I’m reading Peter Sloterdijk’s Spheres trilogy with Milan Sturmer at the moment. It’s proving an interesting read and I wanted to record some initial thoughts:
- There’s an intoxicating vastness to the account Sloterdijk is developing here. It encompasses the ontogenesis of the organism and the historical unfolding of the species through the lens of the sphere. By this I take Sloterdijk to referring to the intersubjective spaces which human beings construct and deconstruct at all levels of the social world. The focus on space I think highlights that intersubjective relations always unfold spatially, emerging from people who come together in particular places in sequenced ways. In doing so we constitute an interior which is in some sense ours, with the space facilitating the circulation of passions which might have an impact on the exterior world. He frames these as relations of solidarity in the sense of the mutuality which they facilitate.
- I felt there were strong Pierpaolo Donati vibes here in the sense that both argue relationality has been studied in its aspects but has escaped investigation as an object in its own right. I think Donati is stronger on the social mechanisms which generate solidarity which, as far as I can see so far, Sloterdijk’s instinct is to construe in narrowly psychodynamic terms. However there’s clearly a lot of divergence between their accounts as well so I want to pursue this comparison as I read on.
- What I found particularly interesting as a philosophically-minded biographical sociologist is his developmental account in terms of spheres. At one level this is the anthropological truism that ‘we’ comes prior to ‘I’, with individuation taking place against a background of social relations (viz of dependence) which are in an important sense given. However I think he’s say something much more interesting that in so far as he offers a development analysis in terms of movement through and beyond spheres. I took him to be talking about the expansion and contraction of our world in terms of our movement through spheres, with each point of entry being shaped by the accumulated expectations and experiences of dwelling together in past spheres.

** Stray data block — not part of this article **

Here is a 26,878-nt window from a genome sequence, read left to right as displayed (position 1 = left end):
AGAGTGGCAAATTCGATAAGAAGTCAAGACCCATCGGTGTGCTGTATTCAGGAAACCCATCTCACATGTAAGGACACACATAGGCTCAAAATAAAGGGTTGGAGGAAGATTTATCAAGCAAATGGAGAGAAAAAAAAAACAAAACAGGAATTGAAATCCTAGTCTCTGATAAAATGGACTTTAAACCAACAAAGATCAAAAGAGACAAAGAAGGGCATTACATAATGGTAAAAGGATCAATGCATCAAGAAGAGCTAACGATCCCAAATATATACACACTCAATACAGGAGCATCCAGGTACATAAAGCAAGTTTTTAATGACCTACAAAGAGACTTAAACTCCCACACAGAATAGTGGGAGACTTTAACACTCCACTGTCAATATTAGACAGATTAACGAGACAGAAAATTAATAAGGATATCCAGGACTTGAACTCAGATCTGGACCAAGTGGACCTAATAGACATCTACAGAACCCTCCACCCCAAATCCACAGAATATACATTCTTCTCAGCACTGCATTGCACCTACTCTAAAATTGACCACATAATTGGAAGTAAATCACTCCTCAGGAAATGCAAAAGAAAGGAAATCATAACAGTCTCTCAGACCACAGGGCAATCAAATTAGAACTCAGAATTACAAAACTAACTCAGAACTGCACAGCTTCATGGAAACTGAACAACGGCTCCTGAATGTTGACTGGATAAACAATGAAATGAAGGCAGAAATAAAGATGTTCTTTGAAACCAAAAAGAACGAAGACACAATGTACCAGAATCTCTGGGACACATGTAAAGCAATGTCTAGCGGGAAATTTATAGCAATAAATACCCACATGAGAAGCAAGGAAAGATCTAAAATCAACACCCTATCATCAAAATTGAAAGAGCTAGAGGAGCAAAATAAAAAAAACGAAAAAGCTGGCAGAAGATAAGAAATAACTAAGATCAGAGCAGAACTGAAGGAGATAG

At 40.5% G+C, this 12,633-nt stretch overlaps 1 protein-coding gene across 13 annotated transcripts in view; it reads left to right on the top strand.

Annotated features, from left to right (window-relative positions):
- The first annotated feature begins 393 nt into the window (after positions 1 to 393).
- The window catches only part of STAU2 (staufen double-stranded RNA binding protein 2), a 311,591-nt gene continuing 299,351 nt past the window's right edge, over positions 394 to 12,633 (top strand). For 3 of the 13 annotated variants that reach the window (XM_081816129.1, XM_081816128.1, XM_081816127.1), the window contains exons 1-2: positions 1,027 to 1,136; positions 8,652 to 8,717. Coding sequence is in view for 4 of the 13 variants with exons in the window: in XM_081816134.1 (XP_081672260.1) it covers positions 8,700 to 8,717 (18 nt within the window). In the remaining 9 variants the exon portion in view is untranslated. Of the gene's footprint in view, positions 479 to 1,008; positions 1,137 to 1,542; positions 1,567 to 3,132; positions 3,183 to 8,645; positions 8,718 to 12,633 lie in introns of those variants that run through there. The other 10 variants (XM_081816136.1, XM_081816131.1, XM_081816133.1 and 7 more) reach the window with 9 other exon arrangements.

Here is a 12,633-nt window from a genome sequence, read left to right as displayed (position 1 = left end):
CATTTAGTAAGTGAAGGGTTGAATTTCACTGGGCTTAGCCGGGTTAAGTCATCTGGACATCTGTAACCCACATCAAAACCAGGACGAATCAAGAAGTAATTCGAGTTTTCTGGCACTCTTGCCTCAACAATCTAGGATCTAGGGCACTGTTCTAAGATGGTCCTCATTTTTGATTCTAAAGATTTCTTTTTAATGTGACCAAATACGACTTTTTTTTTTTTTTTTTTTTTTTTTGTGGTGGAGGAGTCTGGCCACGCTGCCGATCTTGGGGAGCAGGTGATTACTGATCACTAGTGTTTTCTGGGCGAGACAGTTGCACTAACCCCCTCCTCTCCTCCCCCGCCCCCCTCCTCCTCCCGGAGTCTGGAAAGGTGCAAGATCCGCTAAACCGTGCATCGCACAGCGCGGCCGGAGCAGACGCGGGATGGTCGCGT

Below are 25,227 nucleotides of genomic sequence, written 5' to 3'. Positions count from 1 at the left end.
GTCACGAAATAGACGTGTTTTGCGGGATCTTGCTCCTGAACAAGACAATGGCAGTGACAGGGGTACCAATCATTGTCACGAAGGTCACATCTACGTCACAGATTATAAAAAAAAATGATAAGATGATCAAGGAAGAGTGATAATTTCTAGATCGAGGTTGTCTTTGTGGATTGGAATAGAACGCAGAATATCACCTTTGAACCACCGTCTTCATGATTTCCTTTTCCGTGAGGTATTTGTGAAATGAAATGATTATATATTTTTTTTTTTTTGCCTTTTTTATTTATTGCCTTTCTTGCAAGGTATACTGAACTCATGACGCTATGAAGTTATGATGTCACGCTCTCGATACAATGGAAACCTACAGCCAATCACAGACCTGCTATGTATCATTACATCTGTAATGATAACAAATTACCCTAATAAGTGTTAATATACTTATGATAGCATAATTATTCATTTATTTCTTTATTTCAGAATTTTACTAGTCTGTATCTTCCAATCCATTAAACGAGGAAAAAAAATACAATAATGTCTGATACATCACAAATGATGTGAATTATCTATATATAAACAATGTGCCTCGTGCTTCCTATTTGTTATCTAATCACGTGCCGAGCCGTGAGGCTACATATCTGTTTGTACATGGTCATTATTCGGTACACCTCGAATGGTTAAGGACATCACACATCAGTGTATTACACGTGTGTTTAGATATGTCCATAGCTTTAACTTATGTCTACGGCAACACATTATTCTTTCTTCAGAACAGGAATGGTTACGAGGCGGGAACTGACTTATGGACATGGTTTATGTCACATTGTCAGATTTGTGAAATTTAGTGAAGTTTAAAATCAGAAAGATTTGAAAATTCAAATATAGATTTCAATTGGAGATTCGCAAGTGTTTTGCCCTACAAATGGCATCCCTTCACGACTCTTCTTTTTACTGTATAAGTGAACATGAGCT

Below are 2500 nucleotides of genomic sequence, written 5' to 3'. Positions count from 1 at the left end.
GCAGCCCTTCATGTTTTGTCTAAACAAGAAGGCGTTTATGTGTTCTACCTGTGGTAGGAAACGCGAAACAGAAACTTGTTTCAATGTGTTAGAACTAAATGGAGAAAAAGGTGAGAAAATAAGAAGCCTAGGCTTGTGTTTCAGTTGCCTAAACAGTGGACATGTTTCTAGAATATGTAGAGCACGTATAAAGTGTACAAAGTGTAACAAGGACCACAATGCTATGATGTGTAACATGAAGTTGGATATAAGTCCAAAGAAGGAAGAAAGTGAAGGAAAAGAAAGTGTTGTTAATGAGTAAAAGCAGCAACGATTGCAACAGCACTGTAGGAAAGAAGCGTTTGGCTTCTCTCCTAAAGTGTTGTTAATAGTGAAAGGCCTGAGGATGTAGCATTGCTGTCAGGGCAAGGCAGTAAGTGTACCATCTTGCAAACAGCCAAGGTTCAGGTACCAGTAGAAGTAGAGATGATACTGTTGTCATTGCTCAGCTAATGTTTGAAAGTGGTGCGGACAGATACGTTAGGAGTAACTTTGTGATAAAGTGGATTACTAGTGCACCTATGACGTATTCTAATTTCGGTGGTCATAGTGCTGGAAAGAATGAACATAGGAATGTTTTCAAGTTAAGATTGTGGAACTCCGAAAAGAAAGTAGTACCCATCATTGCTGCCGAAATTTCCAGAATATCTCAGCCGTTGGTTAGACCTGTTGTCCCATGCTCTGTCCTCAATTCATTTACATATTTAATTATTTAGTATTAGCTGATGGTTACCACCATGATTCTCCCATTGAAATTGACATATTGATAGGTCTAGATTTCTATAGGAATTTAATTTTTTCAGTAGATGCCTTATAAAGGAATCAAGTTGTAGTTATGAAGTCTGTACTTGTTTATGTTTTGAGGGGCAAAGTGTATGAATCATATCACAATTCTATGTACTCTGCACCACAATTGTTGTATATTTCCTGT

- He talks specifically about transference as the mechanism responsible for these trajectories. By this I think he means our affective orientation towards each sphere determines the range of ways we can relate to novel spheres, in the literal sense of what we bring to these dwellings being shaped by the prior psychodynamics we find ourselves enmeshed within. I assume he’s going to cover this in much greater detail than he has in the first 100 pages and I’m looking forward to it.
- I wish I’d read Sloterdijk’s Spheres during my PhD. It’s such a thought-provoking exploration of the question of interiority. As he puts it, “the soul cannot be anything other than a studio for transactions with inspiring others”. I tried (and failed) to say this in 80k words! Vandenberghe frames Margaret Archer & Bernard Lahire as heterodox inheritors of Bourdieu orientated to “how groups, large and small, behave within in the individual mind” rather than “how individuals behave in small groups”. This fits Sloterdijk as well. This interface between psychological and sociological was mutilated by the (classical) disciplinary formations of the human sciences. Lots of thinkers trying to rebuild that interface conceptually and methodologically without a coordinating meta-theoretical conversation. The basic question is a simple one: in what sense does the social get ‘inside us’? The basic question is a simple one: in what sense does the social get ‘inside us’? How do ‘I’ form in relation to ‘we’? We rightly reject a liberal individualism which offers simplistic answers to these questions but often reject the category itself. The ‘individual’ is a problem.
- He argues for the anatomical origins of the modern conception of the individual in the sense that singularity was constituted as a medical fact, seeing human beings as “firstly and ultimately single, unrelated bodies – bodies that exist in original functional uniquely and organismic individuality, only secondarily being integrated into social groups”.